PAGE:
Nowadays if you miss live performances of a new opera from an established composer there is a good chance that it will be available as a recording, possibly even as a DVD. In the nineteenth century if you missed one or wanted to repeat the experience the alternative was through transcriptions. These could range from a straightforward vocal score – Bernard Shaw was said to have spent many hours playing and singing in this way – by way of a variety of selections and dance arrangements for piano or various instrumental groups, to concert works intended for the professional or gifted amateur performer. This disc consists of nine of the latter, mainly for flute and piano but relieved by two short piano solos by Raff.
Apart from Raff, the names of the composers here are unlikely to be known other than to flautists. Most were indeed not only flautists themselves but wrote large quantities of studies and concert works for the instrument. Popp for instance wrote over six hundred works and Krakamp nearly three hundred, and studies of varying degrees of difficulty by Gariboldi, Popp and Demersseman are familiar to every flautist. They are however less likely to be as familiar with the works on this disc. Certainly like the studies they display all the characteristics of the instrument and test the player’s technique, but what may be less expected is that they are also very imaginative and entertaining as music. This may not be music of great depth or range – mention of the achievements of Liszt is out of place in this context, but it is extremely effective. It is not hard to imagine how well it would be received in a salon or in a small concert hall at the time that it was written.
Fortunately the two players on this disc understand both its qualities and its limitations very well. Both are Swiss, and they have been playing together since 2001. They play with complete rapport, considerable virtuosity where required, and are well balanced, so that the flute does not unrealistically overwhelm the piano. Miriam Terragni has a very beautiful tone, avoiding the excessive vibrato that some better known flautists employ, but with a surprisingly large range of dynamics and articulation. All in all both players do full justice the music and present it to its best advantage.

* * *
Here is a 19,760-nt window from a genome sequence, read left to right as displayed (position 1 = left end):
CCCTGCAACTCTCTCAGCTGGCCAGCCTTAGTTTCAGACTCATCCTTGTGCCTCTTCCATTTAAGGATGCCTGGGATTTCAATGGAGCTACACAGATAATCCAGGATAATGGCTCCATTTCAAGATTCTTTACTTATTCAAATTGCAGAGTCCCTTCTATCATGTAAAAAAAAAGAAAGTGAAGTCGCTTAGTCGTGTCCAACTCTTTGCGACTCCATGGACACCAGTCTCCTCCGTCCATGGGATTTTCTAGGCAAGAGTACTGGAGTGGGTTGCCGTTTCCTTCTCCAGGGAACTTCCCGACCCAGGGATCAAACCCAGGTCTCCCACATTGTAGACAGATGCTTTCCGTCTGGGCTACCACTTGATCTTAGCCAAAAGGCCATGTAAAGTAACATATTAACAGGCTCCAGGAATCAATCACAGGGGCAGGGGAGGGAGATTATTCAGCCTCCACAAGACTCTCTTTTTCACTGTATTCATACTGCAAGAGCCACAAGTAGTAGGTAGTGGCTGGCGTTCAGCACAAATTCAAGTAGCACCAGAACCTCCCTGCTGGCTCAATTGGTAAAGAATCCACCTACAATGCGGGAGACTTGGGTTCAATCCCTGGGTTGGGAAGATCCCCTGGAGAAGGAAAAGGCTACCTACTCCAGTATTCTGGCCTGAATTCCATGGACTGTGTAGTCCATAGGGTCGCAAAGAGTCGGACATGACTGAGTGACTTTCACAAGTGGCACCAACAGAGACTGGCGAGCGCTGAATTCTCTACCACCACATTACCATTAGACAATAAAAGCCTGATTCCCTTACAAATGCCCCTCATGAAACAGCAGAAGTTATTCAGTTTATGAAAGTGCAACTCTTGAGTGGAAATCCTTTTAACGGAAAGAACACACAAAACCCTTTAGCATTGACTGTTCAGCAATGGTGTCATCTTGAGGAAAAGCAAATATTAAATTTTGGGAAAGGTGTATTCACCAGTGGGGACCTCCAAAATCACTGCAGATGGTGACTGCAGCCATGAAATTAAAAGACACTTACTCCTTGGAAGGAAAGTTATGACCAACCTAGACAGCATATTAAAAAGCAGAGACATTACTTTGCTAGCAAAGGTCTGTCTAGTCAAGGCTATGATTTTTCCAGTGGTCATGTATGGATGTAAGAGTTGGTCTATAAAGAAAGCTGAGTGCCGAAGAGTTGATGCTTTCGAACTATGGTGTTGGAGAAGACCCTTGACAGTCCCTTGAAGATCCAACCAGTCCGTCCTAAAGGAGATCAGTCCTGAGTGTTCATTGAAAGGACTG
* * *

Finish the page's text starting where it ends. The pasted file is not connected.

A quick glance at the titles of the items may suggest an excess of Verdi, and in particular of music based on “La Traviata”. However although both Krakamp and Remusat end their works with “Sempre libera”, their choice of items from the opera is otherwise quite different, whilst Raff’s piano solo is based entirely on a single section of the opera – the ensemble that ends Act 2. The otherwise helpful and full notes by Robert Matthew-Walker do not identify on which sections of each opera the various works are based but this is of minor importance. As a whole, this is an extremely entertaining disc likely to have appeal for many more than merely flautists and opera lovers.